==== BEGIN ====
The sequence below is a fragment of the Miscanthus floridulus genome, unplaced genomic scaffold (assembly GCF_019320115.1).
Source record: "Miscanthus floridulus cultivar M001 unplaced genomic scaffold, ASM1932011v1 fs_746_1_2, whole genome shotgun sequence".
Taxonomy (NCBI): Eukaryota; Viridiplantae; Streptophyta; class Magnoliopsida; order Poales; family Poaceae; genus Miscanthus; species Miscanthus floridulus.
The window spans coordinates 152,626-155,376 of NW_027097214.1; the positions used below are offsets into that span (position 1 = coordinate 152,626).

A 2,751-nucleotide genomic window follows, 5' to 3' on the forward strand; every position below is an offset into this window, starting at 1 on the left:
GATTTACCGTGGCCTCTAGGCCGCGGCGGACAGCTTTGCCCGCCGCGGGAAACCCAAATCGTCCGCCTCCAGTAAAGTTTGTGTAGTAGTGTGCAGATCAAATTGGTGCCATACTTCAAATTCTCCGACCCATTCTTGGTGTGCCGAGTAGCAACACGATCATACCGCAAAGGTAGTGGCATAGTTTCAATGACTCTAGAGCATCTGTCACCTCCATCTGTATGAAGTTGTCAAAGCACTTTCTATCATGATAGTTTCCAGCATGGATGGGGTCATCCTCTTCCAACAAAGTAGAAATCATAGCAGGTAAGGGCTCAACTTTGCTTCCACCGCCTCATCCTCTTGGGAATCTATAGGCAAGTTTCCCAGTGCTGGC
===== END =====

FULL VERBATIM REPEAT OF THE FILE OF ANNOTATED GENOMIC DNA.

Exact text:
The sequence below is a fragment of the Miscanthus floridulus genome, unplaced genomic scaffold (assembly GCF_019320115.1).
Source record: "Miscanthus floridulus cultivar M001 unplaced genomic scaffold, ASM1932011v1 fs_746_1_2, whole genome shotgun sequence".
Taxonomy (NCBI): Eukaryota; Viridiplantae; Streptophyta; class Magnoliopsida; order Poales; family Poaceae; genus Miscanthus; species Miscanthus floridulus.
The window spans coordinates 152,626-155,376 of NW_027097214.1; the positions used below are offsets into that span (position 1 = coordinate 152,626).

A 2,751-nucleotide genomic window follows, 5' to 3' on the forward strand; every position below is an offset into this window, starting at 1 on the left:
GATTTACCGTGGCCTCTAGGCCGCGGCGGACAGCTTTGCCCGCCGCGGGAAACCCAAATCGTCCGCCTCCAGTAAAGTTTGTGTAGTAGTGTGCAGATCAAATTGGTGCCATACTTCAAATTCTCCGACCCATTCTTGGTGTGCCGAGTAGCAACACGATCATACCGCAAAGGTAGTGGCATAGTTTCAATGACTCTAGAGCATCTGTCACCTCCATCTGTATGAAGTTGTCAAAGCACTTTCTATCATGATAGTTTCCAGCATGGATGGGGTCATCCTCTTCCAACAAAGTAGAAATCATAGCAGGTAAGGGCTCAACTTTGCTTCCACCGCCTCATCCTCTTGGGAATCTATAGGCAAGTTTCCCAGTGCTGGC